The American Pictorial Home Book
or Housekeeper's Encyclopedia - online book

A reference manual of household management in Victorian times.

Home Main Menu Order Support About Search

Share page  

Previous Contents Next

86                                        ROASTING.
on the coals, and as soon as hot (not enough to scorch), lay on the steak and turn frequently with meat tongs or a knife. A fork, if in­serted in the steak, will injure its condition by making "taps to let out the juice." I am conscious of repeating this caution often; I have done so because of the carelessness of the cooks in this mat­ter. To have the most simple duties performed satisfactorily re­quires line upon line and precept upon precept. The dish upon which the steak is to be placed must be «hot; put in the dish a large • slice of good sweet butter and add 2 tablespoonfuls of tomato or mushroom catsup, stir together; as the butter warms, lay in the slices and turn over each slice, so that all may be covered alike with the gravy. This should be done very hastily and the steak sent im­mediately to the table. A small space of time should be allowed between the broil and the eating, to have it in perfection. With a well prepared sauce and proper accompaniments there is not a more elegant breakfast dish, and when the meat is juicy and tender, and the broiling performed with skill and dispatch, there is not a more delicate way of preparing this popular dish. The steak is underdone if, upon cutting, the red gravy flows; a few more moments should be allowed for dressing, as the rare appearance of the meat of any kind is disgusting to persons of good taste"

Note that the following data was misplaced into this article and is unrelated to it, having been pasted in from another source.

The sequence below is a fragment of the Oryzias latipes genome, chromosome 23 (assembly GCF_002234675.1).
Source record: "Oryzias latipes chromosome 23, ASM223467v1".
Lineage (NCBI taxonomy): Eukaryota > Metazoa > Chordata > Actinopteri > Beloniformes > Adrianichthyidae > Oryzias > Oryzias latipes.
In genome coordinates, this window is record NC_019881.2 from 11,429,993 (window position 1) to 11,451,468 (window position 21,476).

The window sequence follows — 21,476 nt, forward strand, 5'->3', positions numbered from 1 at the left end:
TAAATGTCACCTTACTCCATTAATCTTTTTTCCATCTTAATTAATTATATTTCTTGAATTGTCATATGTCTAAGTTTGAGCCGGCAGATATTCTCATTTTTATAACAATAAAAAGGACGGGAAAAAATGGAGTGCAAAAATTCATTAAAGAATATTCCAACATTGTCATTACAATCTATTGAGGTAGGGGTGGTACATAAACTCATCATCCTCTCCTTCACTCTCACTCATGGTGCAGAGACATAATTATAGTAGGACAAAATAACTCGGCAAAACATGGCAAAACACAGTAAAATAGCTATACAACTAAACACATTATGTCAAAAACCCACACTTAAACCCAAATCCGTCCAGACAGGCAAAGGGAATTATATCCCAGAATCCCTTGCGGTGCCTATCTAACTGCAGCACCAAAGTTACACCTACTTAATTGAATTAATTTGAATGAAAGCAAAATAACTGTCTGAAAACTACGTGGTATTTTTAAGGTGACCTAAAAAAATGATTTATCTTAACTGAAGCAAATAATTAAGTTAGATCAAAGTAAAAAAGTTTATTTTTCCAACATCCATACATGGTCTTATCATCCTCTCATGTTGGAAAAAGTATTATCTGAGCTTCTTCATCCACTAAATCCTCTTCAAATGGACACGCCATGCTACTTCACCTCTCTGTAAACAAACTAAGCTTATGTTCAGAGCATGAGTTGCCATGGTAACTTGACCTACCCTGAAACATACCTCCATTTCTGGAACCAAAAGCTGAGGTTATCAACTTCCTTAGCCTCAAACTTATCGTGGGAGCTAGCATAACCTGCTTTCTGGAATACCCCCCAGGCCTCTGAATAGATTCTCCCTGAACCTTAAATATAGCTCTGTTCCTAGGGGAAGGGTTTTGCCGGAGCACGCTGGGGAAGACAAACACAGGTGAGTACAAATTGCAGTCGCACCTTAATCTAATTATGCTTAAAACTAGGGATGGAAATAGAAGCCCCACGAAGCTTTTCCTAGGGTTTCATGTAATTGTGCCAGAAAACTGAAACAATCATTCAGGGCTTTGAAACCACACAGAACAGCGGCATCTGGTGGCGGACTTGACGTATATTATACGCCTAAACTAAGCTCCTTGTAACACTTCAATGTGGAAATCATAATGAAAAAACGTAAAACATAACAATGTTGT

Roasting Fire.—A light, steady fire, and should never be allowed to get low.
Roasting.—The usual rule for time allowed is a quarter of an hour to a pound and a few minutes over the joint, but this is not a positive rule, as much depends on the shape of the joint as well as the size, and in the strength of the fire and the nearness of the meat to it.
Meat should be carefully wiped before washing. It is best not to salt meat before roasting, as it draws out the juices; it should therefore, if possible, be avoided. Pork is less injured than any other meat by it. The vegetables usually eaten with mutton roast are potatoes stewed or boiled, mashed, or browned under the meat; mashed turnips, French beans, cabbages, sea kale, turnip greens, cauliflower, spinach and onion sauce.
Beef.—The roasting parts are the ribs, sirloin and rump. The rump must be slowly done at first; that is, great thickness of solid meat may not be heated through before it begins to brown.
Beef Heart.—Must be soaked in cold water till perfectly clear oi the coagulated blood, then wiped thoroughly dry, stuffed as a hare and roasted or baked. Of the two, baking, if properly done, is